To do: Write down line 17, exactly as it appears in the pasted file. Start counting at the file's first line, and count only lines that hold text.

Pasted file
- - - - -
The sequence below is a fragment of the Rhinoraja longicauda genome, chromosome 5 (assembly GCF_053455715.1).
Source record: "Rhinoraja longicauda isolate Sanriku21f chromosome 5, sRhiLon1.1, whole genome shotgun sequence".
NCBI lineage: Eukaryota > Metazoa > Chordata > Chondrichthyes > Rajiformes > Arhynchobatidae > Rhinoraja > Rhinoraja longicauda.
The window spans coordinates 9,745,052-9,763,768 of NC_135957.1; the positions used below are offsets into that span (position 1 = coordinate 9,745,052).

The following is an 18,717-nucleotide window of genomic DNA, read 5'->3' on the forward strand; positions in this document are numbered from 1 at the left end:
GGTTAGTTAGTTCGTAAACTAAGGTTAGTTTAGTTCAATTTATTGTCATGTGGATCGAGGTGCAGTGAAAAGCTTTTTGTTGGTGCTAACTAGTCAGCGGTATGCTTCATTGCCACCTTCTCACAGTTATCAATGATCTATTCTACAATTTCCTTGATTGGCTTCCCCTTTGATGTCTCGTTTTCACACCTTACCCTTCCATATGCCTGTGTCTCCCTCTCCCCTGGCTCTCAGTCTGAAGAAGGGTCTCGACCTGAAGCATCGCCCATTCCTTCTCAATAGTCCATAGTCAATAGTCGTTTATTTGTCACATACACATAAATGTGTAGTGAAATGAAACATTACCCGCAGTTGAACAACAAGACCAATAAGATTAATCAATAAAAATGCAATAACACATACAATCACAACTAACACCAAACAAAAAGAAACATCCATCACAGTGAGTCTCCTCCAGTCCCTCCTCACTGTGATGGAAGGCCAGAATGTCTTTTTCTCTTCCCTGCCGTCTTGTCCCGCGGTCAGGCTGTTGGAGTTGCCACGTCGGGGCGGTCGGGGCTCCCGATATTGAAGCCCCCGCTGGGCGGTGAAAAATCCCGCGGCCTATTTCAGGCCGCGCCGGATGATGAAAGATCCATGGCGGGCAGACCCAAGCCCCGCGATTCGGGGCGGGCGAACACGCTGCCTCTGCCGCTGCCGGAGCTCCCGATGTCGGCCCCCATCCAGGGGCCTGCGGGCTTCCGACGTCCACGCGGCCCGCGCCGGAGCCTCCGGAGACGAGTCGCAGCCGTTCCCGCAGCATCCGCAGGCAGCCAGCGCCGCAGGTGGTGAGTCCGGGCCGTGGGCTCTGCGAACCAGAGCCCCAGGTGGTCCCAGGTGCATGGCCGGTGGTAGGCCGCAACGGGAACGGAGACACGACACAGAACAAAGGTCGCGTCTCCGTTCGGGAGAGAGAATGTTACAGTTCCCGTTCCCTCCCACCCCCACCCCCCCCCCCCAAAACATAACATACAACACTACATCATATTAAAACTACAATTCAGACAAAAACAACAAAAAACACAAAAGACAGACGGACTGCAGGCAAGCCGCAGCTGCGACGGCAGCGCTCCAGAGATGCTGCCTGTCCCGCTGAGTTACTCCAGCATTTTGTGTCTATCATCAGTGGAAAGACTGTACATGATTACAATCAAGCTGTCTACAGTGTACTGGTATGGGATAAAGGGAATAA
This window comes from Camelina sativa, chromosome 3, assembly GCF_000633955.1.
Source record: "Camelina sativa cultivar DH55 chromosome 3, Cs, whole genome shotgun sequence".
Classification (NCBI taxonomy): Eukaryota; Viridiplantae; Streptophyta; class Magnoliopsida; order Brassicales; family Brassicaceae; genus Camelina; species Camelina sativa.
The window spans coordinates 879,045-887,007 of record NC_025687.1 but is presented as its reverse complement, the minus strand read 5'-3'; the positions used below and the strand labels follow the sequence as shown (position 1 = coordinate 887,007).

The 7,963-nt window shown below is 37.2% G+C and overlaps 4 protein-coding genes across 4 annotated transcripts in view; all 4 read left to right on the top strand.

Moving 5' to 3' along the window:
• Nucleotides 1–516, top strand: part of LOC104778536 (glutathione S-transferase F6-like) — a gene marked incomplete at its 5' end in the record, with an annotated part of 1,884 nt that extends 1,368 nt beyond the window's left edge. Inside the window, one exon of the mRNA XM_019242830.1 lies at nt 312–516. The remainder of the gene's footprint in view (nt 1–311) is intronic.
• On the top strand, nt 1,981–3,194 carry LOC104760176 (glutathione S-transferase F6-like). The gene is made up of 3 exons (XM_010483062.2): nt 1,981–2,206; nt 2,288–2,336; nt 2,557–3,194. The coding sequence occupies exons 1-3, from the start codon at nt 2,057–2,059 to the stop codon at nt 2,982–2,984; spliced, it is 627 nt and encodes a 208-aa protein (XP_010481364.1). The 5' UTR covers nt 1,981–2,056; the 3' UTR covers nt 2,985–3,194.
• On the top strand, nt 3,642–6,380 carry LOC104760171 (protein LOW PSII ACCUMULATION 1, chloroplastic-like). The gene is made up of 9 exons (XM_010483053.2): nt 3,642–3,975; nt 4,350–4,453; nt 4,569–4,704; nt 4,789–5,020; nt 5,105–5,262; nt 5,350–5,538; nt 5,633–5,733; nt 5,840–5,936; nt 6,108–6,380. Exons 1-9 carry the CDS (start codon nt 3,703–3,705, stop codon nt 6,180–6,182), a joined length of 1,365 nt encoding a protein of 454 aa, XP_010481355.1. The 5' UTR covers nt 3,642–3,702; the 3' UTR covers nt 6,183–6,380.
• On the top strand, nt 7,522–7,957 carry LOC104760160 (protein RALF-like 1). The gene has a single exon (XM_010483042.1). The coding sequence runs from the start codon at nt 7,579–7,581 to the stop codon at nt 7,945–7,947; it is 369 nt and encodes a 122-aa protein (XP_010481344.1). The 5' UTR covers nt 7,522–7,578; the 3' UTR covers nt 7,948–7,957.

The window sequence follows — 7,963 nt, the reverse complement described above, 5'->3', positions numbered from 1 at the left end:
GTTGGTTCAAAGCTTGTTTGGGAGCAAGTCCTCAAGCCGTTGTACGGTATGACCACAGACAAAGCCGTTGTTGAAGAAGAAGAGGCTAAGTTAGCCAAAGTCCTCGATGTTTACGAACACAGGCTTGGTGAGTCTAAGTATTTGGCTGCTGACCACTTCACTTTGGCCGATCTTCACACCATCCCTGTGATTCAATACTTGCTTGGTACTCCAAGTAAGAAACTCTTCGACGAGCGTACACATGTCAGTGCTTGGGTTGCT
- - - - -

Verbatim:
The window sequence follows — 7,963 nt, the reverse complement described above, 5'->3', positions numbered from 1 at the left end: